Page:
Your first line of defense when the salary question comes up is to redirect it. Avoid giving a specific number if possible and, instead, provide a range that you would be comfortable with. By redirecting the salary expectations question and offering a range of pay, you can demonstrate your professionalism, research skills, and willingness to be flexible. 

Here are a few tips to accomplish this redirection:

  • Acknowledge the question: Begin by acknowledging the question and expressing your interest in the position. You could say something like, "I appreciate your asking about my salary expectations, as I'm very interested in this role."

  • Ask for more information: Ask the hiring manager for more information about the position, such as the specific responsibilities and requirements. This can help you to better understand what the position entails and what level of compensation may be appropriate.

  • Offer a range of pay: Based on the information you've gathered, offer a range of pay that's appropriate for the position. For example, you could say, "Based on my research and experience, I'm looking for a salary in the range of $X to $Y." This shows that you've done your research and have a realistic understanding of what you should be paid.

  • Be flexible: It's important to be flexible when offering a range of pay. Keep in mind that there may be other factors that could influence your compensation, such as benefits, bonuses, and career growth opportunities. You could say something like, "Of course, I'm open to discussing the specifics of the compensation package, and I'm excited about the potential for growth and development in this position."

Practice Your Response

Practice your response to questions about salary expectations, so that you feel comfortable and confident during the interview. This can help you to avoid feeling flustered or caught off guard. 

To help you out, here are a couple of “What is your salary expectation?” answer examples:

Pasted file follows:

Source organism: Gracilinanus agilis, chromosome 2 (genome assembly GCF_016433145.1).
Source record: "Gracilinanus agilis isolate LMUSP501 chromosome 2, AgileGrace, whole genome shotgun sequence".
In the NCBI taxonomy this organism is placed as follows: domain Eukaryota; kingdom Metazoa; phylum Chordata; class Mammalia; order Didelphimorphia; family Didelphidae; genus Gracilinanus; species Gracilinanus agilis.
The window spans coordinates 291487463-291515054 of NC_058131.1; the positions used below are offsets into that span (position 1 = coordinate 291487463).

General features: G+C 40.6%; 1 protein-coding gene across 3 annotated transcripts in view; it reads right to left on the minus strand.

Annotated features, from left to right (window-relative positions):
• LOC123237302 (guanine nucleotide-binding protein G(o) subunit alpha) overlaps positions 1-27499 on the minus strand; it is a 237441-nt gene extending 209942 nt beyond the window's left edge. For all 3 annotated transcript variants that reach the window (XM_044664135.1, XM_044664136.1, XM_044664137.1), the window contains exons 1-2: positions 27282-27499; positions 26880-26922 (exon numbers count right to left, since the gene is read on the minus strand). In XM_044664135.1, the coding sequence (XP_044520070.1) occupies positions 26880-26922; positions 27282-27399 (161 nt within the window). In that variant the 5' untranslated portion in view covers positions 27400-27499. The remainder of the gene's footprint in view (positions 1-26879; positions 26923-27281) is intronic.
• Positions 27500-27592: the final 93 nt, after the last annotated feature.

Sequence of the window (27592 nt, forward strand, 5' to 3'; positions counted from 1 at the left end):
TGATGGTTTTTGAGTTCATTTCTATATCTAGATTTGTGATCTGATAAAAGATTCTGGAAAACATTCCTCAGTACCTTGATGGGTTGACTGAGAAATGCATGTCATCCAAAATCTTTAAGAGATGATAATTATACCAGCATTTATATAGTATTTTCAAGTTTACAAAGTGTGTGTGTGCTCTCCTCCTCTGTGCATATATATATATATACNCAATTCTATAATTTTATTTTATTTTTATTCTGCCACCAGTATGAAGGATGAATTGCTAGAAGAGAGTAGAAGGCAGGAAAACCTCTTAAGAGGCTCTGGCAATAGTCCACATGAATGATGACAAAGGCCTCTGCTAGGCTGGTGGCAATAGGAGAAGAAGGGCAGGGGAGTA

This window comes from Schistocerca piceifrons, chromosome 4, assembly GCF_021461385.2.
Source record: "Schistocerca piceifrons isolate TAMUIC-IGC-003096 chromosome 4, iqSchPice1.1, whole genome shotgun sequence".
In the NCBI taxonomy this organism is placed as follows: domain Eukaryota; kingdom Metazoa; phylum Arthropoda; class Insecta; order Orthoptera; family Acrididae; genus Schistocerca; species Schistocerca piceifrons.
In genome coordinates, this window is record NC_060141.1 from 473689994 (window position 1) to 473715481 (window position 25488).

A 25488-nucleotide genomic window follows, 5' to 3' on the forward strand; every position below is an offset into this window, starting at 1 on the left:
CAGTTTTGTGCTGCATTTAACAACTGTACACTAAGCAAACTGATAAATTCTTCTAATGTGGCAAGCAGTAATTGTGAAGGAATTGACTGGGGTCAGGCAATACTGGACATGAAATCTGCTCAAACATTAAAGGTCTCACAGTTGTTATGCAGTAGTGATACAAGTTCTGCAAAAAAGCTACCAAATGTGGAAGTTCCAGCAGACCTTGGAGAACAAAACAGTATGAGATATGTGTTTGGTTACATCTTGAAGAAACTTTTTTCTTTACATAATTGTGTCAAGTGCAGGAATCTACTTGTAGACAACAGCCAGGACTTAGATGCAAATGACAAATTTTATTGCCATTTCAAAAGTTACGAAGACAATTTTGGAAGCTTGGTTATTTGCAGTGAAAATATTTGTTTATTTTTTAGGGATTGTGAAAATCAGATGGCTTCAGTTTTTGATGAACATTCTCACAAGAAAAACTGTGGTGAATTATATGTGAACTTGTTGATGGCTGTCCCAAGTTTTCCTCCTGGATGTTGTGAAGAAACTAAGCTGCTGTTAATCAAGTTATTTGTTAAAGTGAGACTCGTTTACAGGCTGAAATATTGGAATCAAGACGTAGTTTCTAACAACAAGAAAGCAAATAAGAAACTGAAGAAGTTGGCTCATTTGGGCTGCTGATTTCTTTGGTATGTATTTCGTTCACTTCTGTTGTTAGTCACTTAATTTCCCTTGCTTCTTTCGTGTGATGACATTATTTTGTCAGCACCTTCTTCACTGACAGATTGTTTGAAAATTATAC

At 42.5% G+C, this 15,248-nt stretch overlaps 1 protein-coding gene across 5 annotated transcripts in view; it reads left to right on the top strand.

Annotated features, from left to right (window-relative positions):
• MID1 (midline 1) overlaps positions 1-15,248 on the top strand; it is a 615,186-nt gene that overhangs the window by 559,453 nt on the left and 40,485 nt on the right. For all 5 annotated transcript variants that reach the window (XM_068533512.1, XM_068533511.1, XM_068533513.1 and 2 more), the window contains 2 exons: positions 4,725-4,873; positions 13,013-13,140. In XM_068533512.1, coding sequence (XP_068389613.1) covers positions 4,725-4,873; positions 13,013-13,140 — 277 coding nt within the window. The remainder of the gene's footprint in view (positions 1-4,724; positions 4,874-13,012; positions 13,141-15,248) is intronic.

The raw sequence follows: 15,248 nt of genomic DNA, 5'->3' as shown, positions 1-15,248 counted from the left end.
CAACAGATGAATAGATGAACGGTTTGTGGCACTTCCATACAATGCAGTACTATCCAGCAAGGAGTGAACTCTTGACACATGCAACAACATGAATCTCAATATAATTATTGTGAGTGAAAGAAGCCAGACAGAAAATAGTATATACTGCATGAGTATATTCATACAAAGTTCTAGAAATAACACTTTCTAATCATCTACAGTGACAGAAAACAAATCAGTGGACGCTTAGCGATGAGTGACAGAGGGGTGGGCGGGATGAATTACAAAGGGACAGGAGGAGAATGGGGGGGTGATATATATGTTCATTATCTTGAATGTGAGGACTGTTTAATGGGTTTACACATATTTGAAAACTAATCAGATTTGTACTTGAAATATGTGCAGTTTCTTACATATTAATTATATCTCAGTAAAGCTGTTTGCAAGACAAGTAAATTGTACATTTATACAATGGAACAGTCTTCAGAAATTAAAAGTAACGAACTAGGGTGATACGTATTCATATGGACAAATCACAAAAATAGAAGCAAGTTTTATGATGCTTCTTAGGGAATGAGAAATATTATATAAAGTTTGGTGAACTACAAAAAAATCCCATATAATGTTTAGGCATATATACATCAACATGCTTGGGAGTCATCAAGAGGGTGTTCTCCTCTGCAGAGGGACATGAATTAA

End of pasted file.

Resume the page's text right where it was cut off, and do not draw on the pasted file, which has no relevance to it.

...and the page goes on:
"I'm open to discussing salary. After performing stringent research on the topic, I understand that in this region the salary range for this role is $X to $Y. On top of that, I know that salary is more than what is reflected on a paycheck and am excited to explore the compensation package with you, including benefits and opportunities for growth, as these are just as important to me as money."

"Thank you for considering my salary expectations. While salary is important, it's not the only factor I'm considering as I evaluate this opportunity. I'm looking for a company that values work-life balance and career growth, and offers a comprehensive benefits package. With that said, based on my experience and industry research, I seek a salary that falls between $X and $Y. Of course, I'm open to further discussion and negotiation on this topic."

Don't Be Afraid to Negotiate

Negotiating salary is a normal part of the job search process. In fact, employers are consistently surprised by the number of job seekers who do not negotiate salary. If the job offer doesn't meet your salary expectations, don't be afraid to negotiate

Be professional and respectful, and provide reasons why you feel that your salary expectations are reasonable. Lean on the research you've performed and be confident of your worth. Leverage career accomplishments to show the hiring manager why you deserve a specific amount, but be willing to compromise. Remember, a salary is more than just dollars and cents. 

Key takeaways

By performing relevant research, considering the whole compensation package, and being open to negotiation, you can walk away with an offer that matches your expectations. Remember to be confident when discussing salary expectations, know your worth, and always ask, “Is this salary offer negotiable?”

Why not submit your resume for a free resume review to get yourself into the interview room faster? We'll help you to put your best foot forward as you walk along your career path.